Judith Bronstein and Matthew Mars explore how human enterprises are portrayed as biological ecosystems and what can be learned from nature.

Bob Demers / UA News

Five years ago, two faculty members whom I’d never met, the late Robert Lusch (professor of marketing) and Matthew Mars (assistant professor of agricultural leadership and innovation), were looking for some ecological insights and reached out to me.

They were intrigued by whether the businesses they were studying might be structured in ways that resembled biological systems.

I had never given much thought to how the approaches I’ve developed to explore cooperative networks between plants and insects might apply to humans.

This is the sort of intellectual leap that requires collaboration among researchers with strikingly different expertise— an interdisciplinary approach that the University of Arizona has long championed.

We chose to explore one particular big idea.

Businesses and organizations, including our own university, often portray themselves as “ecosystems.”

They want to convey that they are complex (there are a lot of working parts) and networked (these parts interact in many ways).

But ecosystems in nature have many other well-studied properties. Do human enterprises really have features characteristic of biological ecosystems? If so, could we build more resilient ones if we were to take lessons from nature?

Matt Mars and I have argued that businesses and other organizations resemble biological ecosystems when they exhibit the following features:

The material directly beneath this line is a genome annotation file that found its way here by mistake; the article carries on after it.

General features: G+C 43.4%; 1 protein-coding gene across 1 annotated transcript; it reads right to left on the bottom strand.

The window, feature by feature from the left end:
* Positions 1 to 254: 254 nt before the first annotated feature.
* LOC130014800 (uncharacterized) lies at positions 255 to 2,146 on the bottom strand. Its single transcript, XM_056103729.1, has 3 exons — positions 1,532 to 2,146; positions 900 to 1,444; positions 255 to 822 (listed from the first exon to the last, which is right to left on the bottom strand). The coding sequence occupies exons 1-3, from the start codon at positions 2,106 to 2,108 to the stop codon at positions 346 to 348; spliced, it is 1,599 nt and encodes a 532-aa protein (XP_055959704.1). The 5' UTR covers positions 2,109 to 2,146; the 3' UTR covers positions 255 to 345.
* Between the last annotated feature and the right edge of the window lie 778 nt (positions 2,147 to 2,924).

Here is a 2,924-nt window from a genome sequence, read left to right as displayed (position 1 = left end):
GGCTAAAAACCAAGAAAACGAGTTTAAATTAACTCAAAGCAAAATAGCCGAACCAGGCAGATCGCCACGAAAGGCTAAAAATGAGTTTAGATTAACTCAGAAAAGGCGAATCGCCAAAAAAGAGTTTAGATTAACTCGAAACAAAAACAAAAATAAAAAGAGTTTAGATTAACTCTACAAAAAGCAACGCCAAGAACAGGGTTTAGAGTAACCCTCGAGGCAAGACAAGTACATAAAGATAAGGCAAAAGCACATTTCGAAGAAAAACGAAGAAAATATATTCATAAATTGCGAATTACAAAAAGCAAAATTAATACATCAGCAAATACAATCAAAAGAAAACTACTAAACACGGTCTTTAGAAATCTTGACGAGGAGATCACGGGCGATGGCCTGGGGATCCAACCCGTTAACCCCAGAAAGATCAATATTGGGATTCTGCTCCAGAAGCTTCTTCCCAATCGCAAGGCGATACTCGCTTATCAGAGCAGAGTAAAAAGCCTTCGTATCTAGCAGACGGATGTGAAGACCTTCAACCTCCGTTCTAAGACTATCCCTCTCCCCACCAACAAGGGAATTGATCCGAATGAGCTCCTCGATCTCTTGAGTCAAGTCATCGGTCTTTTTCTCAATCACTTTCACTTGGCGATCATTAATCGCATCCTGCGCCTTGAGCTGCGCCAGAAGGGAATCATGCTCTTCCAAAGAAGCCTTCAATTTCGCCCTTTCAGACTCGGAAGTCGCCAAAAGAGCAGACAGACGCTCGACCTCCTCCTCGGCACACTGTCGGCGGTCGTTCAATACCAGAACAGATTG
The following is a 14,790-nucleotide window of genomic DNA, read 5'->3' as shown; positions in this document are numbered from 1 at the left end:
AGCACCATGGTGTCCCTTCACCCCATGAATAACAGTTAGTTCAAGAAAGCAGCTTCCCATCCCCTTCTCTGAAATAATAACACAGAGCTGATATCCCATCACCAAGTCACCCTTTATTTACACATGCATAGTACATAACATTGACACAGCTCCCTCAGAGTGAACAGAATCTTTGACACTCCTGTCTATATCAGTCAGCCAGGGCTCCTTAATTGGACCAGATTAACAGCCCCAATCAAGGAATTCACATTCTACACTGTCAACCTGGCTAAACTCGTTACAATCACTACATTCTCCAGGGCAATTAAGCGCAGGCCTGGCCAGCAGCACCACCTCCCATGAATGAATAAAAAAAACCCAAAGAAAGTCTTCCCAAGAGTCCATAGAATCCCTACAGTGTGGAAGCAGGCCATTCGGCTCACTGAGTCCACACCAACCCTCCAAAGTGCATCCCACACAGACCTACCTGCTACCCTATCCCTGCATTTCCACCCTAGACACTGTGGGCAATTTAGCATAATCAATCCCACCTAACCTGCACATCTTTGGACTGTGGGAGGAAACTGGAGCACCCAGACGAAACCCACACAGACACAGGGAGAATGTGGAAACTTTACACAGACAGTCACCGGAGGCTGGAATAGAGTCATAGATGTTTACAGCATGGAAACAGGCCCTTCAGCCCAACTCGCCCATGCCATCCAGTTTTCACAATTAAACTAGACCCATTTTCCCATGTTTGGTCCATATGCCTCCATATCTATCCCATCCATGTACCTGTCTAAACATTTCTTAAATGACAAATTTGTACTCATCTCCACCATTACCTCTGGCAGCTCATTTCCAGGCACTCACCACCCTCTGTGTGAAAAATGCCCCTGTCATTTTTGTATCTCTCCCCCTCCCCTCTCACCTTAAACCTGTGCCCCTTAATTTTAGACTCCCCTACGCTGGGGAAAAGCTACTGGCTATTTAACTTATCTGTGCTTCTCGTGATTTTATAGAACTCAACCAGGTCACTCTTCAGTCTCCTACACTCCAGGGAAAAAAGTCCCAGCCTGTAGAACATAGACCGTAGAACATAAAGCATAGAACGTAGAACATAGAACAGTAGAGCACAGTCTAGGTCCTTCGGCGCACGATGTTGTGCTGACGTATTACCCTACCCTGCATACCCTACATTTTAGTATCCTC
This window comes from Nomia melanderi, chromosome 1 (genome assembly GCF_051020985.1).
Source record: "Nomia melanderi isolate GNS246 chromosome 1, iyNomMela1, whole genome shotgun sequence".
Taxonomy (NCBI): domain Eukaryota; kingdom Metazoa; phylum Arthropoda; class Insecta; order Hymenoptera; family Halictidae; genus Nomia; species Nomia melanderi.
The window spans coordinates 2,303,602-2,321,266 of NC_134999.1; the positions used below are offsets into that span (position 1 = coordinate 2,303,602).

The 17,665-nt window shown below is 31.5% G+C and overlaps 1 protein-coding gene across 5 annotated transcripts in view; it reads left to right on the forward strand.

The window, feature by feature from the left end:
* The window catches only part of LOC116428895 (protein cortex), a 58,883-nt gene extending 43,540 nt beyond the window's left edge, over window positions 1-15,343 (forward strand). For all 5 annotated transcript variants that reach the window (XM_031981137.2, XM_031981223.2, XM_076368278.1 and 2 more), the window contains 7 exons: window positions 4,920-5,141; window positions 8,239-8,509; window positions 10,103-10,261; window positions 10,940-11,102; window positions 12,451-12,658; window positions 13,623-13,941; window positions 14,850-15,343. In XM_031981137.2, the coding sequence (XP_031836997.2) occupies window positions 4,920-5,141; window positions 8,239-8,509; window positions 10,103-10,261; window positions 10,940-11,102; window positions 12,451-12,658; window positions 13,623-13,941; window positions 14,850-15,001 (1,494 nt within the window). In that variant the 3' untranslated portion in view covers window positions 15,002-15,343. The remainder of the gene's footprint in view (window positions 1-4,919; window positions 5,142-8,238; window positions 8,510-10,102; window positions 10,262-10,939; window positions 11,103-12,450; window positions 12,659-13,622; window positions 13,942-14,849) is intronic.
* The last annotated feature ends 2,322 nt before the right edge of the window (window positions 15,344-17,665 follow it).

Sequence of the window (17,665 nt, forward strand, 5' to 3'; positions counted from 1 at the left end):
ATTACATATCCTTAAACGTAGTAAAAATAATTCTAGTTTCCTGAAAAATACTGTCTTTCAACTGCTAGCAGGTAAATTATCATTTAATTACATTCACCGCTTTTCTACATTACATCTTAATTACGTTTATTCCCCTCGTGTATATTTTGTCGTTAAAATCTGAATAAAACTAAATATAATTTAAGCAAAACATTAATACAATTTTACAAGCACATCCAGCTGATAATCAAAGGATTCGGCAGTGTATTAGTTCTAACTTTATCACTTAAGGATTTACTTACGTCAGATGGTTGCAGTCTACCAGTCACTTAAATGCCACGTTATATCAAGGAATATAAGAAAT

• They consist of a set of “nodes” within which multiple players function and interact.

• Nodes are linked by flows of information and resources.

• Not every node is linked to every other node.

• Links between nodes vary in strength and can impart positive, neutral, or negative effects.

• Nodes grow, shrink, and can be lost over time.

• The loss of nodes doesn’t necessarily mean that the system as a whole will fail.

There are important differences, of course.

The most obvious one is that human organizations are, at least to some extent, intentionally designed, whereas biological ecosystems are not.

This distinction, however, might actually be less important than the similarities in predicting how systems as a whole function.

As a system in which to test our ideas, we settled on the Arizona charter school “ecosystem.”

We have gotten especially interested in features that might determine whether schools (which are the nodes in this case) grow and thrive, or shrink and eventually “go extinct.”

We are testing, for example, whether how long schools persist (their “lifespans”) can be predicted from their initial sizes and subsequent growth rates. We are also looking at whether they initiate cooperative links with other schools – characteristics that are well-studied predictors of persistence in biological ecosystems.

None of this work is motivated by a desire to judge the success of the charter school movement as a whole, or of particular charter schools.

We think, though, that the insights we’re reaching may suggest a set of traits that predict whether a newly initiated charter school will be likely to thrive in the long term.

Ecological insights, we believe, can shed light on how to foster resilient human organizations. But they may also reveal how unwanted human organizations might be eliminated.

Recently, we have worked with national security experts to evaluate whether international terrorist networks can also be viewed as ecosystems – and, if so, whether nature offers useful lessons in how we could disrupt them.

It’s exciting to think of the many other human contexts that can be explored when natural and social scientists collaborate in creative ways.